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Information Sheet - Keeping sea snakes at sea

When venomous sea snakes are caught in prawn nets, fishing crews try to return them to sea as quickly as possible. But being caught by a trawl can also be perilous for the sea snakes themselves. Sea snakes must surface regularly to breathe and may drown if caught in a trawl net.

There are more than 30 types of sea snake in Australian waters and they are all protected species.

CSIRO fisheries ecologist, Dr David Milton, works with skippers and crews, scientific observers and fishery managers in the Northern Prawn Fishery (NPF) to understand the risk trawling poses to sea snakes, and to help reduce their capture.

In research funded by the Fisheries Research and Development Corporation and in partnership with the Australian Fisheries Management Authority, Dr Milton looks at how likely sea snake species will be caught, and the capacity of populations to withstand many deaths.

For example, sea snakes that live in soft, muddy sediments typical of prawn trawl grounds are more likely to be caught than ones that live outside trawl areas, such as on reefs. Other factors affecting their capture include diet and feeding times.

Large sea snake species are particularly
long-lived, so their populations are the
slowest to recover. Larger sea snakes are
also less likely to survive in trawl nets.
The large, bulky, olive sea snake
(Aipysurus laevis) has a limited capacity to
survive capture. (courtesy CSIRO Marine
and Atomospheric Research)

Most sea snakes tend to dwell amid reef structures, but venture out to forage in open muddy habitats, the kind of areas favoured by prawns,” Dr Milton says.

They’re not very fast so they find it easier to catch things that live down holes, such as eels and gobies, or fish eggs in nests.

(courtesy CSIRO Marine and Atomospheric Research)

As well as being vulnerable to capture, sea snake populations may be slow to recover from trawling.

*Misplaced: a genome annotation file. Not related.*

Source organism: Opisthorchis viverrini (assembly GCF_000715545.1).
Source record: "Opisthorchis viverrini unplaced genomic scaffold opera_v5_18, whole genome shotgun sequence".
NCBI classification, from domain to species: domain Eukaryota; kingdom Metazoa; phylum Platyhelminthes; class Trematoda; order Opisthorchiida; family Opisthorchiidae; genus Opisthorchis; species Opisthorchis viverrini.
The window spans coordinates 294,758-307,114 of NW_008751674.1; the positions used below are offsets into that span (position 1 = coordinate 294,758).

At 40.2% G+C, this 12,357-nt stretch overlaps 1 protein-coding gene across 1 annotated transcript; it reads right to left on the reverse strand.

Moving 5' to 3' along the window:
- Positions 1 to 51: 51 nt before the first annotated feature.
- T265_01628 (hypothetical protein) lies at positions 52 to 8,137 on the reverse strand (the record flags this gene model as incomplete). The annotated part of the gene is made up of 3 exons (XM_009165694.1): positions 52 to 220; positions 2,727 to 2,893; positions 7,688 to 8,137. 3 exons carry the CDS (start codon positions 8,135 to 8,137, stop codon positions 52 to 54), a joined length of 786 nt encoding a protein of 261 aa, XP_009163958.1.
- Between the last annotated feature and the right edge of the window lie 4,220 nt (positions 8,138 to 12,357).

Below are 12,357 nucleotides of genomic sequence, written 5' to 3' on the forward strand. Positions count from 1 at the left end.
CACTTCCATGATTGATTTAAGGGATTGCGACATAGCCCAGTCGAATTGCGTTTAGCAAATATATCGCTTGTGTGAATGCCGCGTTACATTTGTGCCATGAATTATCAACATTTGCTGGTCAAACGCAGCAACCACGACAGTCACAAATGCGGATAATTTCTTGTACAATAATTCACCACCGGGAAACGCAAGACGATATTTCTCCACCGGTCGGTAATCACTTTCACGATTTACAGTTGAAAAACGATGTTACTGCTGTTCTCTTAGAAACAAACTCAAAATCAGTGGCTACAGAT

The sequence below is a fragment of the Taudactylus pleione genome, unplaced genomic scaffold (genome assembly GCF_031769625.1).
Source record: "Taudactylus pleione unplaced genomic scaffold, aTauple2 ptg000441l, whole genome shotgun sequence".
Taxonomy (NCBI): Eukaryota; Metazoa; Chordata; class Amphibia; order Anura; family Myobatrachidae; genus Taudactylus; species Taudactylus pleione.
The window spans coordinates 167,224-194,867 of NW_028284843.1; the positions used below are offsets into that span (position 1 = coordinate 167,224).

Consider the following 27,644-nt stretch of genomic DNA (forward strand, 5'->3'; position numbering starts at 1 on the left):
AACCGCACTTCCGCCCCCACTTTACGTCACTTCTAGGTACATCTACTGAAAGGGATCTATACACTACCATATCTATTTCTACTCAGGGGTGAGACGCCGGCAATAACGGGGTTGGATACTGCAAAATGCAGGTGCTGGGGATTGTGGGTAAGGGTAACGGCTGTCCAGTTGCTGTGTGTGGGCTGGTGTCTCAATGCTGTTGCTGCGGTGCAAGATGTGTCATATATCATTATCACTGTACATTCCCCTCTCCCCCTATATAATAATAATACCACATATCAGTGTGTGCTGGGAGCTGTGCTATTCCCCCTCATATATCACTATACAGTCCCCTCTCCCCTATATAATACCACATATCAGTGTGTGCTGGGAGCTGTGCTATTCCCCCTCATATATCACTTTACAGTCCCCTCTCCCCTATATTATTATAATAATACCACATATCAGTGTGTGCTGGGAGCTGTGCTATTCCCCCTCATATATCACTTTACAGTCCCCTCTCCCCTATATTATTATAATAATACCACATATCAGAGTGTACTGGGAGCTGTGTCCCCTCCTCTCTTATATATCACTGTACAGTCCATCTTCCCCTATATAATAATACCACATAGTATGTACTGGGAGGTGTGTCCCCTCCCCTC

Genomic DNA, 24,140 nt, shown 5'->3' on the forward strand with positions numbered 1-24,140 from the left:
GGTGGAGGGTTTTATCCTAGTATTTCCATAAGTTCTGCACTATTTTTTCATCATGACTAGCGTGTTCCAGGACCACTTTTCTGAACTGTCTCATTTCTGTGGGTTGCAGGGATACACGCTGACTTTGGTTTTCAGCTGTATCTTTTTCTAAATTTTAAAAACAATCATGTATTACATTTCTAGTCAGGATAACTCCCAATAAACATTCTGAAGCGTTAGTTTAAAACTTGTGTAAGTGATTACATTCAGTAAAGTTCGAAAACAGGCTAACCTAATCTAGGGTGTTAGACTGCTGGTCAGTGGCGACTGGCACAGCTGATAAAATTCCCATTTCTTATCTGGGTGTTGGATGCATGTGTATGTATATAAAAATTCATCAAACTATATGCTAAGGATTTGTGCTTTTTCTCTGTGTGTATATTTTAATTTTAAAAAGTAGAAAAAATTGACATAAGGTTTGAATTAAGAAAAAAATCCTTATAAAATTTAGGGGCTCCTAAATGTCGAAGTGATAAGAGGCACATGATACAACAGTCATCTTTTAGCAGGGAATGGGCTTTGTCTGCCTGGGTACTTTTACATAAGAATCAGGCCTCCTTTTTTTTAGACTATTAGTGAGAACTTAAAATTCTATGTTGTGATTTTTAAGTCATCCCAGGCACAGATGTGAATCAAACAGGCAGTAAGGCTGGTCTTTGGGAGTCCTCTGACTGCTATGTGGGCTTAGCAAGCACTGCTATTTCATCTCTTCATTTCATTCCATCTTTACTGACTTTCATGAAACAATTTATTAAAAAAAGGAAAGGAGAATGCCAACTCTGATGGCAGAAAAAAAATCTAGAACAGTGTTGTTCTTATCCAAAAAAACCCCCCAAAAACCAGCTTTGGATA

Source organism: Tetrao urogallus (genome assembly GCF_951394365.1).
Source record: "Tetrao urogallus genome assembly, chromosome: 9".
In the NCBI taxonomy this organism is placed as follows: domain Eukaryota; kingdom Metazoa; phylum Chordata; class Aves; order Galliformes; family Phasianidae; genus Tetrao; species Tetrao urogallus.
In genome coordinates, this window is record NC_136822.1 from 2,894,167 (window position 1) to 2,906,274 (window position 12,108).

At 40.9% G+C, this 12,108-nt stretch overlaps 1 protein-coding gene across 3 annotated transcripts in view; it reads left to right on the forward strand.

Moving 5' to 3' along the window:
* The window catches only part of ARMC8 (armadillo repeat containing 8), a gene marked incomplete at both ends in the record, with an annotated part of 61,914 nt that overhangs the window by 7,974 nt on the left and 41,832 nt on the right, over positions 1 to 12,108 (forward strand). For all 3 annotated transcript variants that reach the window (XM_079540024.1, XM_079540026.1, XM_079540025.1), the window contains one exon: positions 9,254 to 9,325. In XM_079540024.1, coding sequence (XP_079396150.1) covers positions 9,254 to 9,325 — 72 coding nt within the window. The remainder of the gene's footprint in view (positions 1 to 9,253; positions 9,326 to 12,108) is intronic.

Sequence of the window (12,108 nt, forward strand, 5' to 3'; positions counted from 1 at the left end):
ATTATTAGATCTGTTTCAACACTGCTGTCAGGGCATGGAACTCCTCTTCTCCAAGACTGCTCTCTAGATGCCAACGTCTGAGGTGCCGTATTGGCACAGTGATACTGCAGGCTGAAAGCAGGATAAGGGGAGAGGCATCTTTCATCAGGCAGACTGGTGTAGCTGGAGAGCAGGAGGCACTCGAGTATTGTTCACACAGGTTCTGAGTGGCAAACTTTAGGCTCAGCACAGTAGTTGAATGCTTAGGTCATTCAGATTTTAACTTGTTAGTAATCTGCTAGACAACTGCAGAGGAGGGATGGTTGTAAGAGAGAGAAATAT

Sea snakes are slow-growing and produce a few young each year, weighing up to 40 per cent of the mother’s weight (compared with about 5% in humans and most fish). So their populations will decline if a high proportion of mothers and young do not survive,” Dr Milton says.

Dr Milton says all trawlers in the NPF use bycatch reduction devices (BRDs), special openings made in trawl nets to prevent the capture of non-target species. Trials are being carried out on commercial vessels to see which BRDs, and which configurations, are most effective at excluding sea snakes.


Dr Milton also studies records gathered by crew members and scientific observers to see whether sea snake populations are sustainable.

He says the good news is that a gradual reduction of vessel numbers in the fishing fleet has contracted trawling to more productive prawn areas, thereby lessening pressure on sea snakes. At this stage, no species appears particularly vulnerable.

Nevertheless, ongoing measures are being taken by the fishery to ensure sea snake capture and populations are monitored. As part of this strategy, crew member observers with a special knowledge of sea snake species will make scientific observations at sea.

Find out more

• CSIRO Marine and Atmospheric Research

• Fisheries Research and Development Corporation

Crew members with a special knowledge of
sea snake species will contribute
to future scientific monitoring programs.
(courtesy CSIRO Marine and
Atomospheric Research)


This information sheet has been compiled using the expertise and support from CSIRO Marine and Atmospheric Research.

Olive sea snake
(courtesy Phil Hartnell via Flickr)